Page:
19 November 2012

Kenya: Agriculture Players Reject Five Farm Bills

PLAYERS in the agriculture sector have called for the immediate withdrawal of five bills that seeks to merge the regulation of the sector under one state authority.

The players, through a group calling itself the Agricultural Industry Network, say the bills severely breaches the constitution partly because their development was shrouded in secrecy.

"Existing policy reform proposals will be made redundant, throwing out all consultations to date on sub-sector reforms," the group said in a statement. The contested bills are Agriculture, Livestock, Fisheries & Food Authority Bill 2012, the Crops Bill 2012, Kenya Agricultural Research Bill 2012, Livestock Bill and the Fisheries Bill that is under development.

"What is proposed is an authority whose composition and sweeping powers will curtail efficiency and burden the sector with compliance requirements, thereby stunting its growth," the group said.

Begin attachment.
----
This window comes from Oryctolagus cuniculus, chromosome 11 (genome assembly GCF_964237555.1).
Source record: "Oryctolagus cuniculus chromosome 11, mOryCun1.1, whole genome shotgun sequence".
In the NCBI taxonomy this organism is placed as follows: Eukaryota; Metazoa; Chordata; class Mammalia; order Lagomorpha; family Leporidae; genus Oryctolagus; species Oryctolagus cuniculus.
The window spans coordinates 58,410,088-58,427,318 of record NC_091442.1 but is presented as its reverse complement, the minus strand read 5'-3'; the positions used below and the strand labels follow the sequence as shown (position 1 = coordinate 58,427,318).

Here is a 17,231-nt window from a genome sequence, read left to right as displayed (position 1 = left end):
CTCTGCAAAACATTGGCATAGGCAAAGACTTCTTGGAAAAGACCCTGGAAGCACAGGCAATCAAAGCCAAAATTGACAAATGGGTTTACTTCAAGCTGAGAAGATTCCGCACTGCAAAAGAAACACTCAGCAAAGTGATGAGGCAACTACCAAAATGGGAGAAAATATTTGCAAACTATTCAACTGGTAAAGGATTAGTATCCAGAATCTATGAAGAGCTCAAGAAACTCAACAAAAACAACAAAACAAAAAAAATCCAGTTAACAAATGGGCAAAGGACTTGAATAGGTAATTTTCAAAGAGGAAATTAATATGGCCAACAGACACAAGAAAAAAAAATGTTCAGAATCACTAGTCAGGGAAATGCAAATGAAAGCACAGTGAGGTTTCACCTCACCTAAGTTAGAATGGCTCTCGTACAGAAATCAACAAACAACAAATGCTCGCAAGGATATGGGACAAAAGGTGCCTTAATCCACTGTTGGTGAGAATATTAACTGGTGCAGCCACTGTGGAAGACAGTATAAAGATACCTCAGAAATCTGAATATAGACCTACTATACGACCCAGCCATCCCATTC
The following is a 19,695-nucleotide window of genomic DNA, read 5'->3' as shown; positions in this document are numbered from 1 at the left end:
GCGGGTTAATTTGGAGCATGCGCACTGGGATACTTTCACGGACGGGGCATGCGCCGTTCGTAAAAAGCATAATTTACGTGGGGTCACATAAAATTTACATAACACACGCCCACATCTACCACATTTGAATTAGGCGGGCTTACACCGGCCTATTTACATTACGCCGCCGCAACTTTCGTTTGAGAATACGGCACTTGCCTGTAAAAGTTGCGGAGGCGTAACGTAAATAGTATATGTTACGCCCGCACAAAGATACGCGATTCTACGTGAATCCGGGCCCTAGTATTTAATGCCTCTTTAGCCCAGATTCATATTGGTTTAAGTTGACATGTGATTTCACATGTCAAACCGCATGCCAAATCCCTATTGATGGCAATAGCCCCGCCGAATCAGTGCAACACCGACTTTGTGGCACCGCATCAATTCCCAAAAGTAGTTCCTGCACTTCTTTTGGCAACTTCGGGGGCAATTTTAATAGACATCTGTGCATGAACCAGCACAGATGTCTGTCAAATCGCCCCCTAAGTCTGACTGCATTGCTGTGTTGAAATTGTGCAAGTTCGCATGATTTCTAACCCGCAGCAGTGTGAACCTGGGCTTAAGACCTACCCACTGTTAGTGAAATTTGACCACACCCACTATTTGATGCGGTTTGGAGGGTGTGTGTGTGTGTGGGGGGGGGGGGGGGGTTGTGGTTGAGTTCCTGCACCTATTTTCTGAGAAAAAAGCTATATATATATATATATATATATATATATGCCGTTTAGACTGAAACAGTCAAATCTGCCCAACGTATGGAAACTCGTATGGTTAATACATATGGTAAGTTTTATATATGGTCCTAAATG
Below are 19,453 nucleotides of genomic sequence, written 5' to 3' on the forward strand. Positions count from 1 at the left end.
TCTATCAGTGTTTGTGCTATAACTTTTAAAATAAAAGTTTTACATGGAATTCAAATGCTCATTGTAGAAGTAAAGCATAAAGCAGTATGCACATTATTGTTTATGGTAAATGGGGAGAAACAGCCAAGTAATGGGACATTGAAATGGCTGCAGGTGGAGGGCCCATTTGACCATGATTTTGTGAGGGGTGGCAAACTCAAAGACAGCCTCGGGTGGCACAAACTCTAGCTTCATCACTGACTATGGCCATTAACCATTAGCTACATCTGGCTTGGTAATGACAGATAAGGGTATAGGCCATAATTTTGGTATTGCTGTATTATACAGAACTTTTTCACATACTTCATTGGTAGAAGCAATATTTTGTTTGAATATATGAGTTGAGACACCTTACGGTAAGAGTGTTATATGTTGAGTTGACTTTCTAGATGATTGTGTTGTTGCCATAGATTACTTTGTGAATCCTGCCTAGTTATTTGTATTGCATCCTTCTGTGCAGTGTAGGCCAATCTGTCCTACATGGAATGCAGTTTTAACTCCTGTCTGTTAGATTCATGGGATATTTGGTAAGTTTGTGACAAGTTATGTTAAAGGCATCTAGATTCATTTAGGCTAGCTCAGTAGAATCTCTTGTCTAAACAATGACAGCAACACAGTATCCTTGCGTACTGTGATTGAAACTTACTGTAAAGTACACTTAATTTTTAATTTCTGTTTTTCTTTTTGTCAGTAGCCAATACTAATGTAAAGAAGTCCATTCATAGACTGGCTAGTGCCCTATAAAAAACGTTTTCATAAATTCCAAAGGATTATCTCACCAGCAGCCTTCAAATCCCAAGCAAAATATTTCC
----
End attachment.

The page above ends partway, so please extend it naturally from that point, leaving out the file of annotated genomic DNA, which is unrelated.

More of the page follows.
The group claims the bills are not based on any policies discussed, developed or agreed. Instead the perception or arrogance of the Ministry of Agriculture makes it not consult the 10 million Kenyans whose livelihoods depend on the agriculture sector, the said.

The group also claimed that the bills will jeopardise existing international trade agreements like the World Trade Organisation and the East African Community.

The network comprises more than 25 business member organisations that represent farmers, households and business in the agriculture sector.

"They do not conform to the 60-day notification of proposed changes in the regulatory framework to trading partners and WTO members," the statement added. "They will destroy Kenya's international credibility with its trading partners."

The group warned that proceeding with these bills, despite the process being illegal, will raise already existing anxiety. They said the bills ignore stated government policy and do not support the private sector.

They claims that the bills will compromise growth and incomes by not encouraging the private sector and will also compromise efficiency by putting resources back into the public sector.

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